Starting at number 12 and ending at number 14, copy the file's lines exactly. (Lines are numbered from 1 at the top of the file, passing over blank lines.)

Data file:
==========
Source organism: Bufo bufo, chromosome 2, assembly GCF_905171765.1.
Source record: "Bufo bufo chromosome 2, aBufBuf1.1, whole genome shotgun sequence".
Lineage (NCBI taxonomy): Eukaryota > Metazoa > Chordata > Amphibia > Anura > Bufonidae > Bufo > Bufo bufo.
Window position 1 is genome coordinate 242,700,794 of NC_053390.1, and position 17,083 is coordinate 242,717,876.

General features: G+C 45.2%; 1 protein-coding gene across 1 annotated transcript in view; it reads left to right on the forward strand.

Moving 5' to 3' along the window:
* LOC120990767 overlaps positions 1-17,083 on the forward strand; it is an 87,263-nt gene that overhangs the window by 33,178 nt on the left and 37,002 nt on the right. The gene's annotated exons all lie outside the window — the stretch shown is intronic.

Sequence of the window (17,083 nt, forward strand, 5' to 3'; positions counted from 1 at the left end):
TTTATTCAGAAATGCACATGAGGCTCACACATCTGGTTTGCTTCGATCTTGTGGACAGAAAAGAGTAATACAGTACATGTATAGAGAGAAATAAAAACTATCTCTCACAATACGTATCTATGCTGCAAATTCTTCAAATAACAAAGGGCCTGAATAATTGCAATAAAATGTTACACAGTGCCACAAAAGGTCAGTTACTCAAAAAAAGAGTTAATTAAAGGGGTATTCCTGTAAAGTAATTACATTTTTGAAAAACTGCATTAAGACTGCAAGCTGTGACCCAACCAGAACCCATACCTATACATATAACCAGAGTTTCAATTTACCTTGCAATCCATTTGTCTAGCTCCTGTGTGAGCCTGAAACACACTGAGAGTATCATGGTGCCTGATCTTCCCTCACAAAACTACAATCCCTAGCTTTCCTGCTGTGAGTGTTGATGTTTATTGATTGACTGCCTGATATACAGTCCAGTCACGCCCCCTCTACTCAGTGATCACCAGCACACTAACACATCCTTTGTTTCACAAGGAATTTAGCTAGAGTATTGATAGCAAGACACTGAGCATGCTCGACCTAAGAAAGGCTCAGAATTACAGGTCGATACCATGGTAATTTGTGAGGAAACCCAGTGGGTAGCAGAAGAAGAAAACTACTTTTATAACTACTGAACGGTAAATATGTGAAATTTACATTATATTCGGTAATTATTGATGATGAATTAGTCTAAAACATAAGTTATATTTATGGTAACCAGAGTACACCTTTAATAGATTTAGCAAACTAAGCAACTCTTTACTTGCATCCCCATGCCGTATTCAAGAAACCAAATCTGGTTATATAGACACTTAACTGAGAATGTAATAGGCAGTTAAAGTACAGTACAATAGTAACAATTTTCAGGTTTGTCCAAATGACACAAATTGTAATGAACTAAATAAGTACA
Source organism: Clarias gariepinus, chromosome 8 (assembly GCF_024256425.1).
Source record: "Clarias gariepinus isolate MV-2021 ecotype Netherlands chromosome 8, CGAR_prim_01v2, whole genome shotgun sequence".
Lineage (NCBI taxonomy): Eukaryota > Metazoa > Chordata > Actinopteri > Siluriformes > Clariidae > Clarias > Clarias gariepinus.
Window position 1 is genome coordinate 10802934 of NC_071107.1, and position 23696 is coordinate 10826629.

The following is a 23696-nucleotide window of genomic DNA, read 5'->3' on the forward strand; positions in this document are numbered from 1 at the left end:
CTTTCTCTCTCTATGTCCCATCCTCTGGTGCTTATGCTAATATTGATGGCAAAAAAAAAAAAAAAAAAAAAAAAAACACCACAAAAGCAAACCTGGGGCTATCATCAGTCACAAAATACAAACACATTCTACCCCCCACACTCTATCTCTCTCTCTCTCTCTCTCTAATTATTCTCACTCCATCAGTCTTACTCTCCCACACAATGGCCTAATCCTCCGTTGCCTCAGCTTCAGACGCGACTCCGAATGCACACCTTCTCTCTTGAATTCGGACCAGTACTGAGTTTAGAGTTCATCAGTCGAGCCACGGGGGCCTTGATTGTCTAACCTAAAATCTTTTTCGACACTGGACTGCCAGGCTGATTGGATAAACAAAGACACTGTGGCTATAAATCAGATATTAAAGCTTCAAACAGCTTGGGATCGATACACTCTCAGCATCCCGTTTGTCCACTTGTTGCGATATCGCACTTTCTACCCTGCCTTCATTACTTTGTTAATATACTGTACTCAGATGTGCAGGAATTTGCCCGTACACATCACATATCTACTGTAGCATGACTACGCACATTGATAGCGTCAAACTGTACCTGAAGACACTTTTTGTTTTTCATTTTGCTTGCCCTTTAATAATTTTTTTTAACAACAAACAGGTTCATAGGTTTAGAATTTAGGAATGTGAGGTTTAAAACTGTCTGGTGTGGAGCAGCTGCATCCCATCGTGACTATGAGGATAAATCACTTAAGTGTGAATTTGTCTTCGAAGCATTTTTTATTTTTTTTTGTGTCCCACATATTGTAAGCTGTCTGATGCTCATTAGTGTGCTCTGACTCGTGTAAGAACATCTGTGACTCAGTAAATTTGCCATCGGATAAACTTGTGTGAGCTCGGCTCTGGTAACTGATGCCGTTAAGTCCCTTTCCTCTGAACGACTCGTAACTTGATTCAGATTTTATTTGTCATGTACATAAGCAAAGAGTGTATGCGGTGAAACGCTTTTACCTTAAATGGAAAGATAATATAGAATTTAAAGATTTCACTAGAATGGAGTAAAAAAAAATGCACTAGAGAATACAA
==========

Lineage (NCBI taxonomy): Eukaryota > Metazoa > Chordata > Actinopteri > Siluriformes > Clariidae > Clarias > Clarias gariepinus.
Window position 1 is genome coordinate 10802934 of NC_071107.1, and position 23696 is coordinate 10826629.

The following is a 23696-nucleotide window of genomic DNA, read 5'->3' on the forward strand; positions in this document are numbered from 1 at the left end: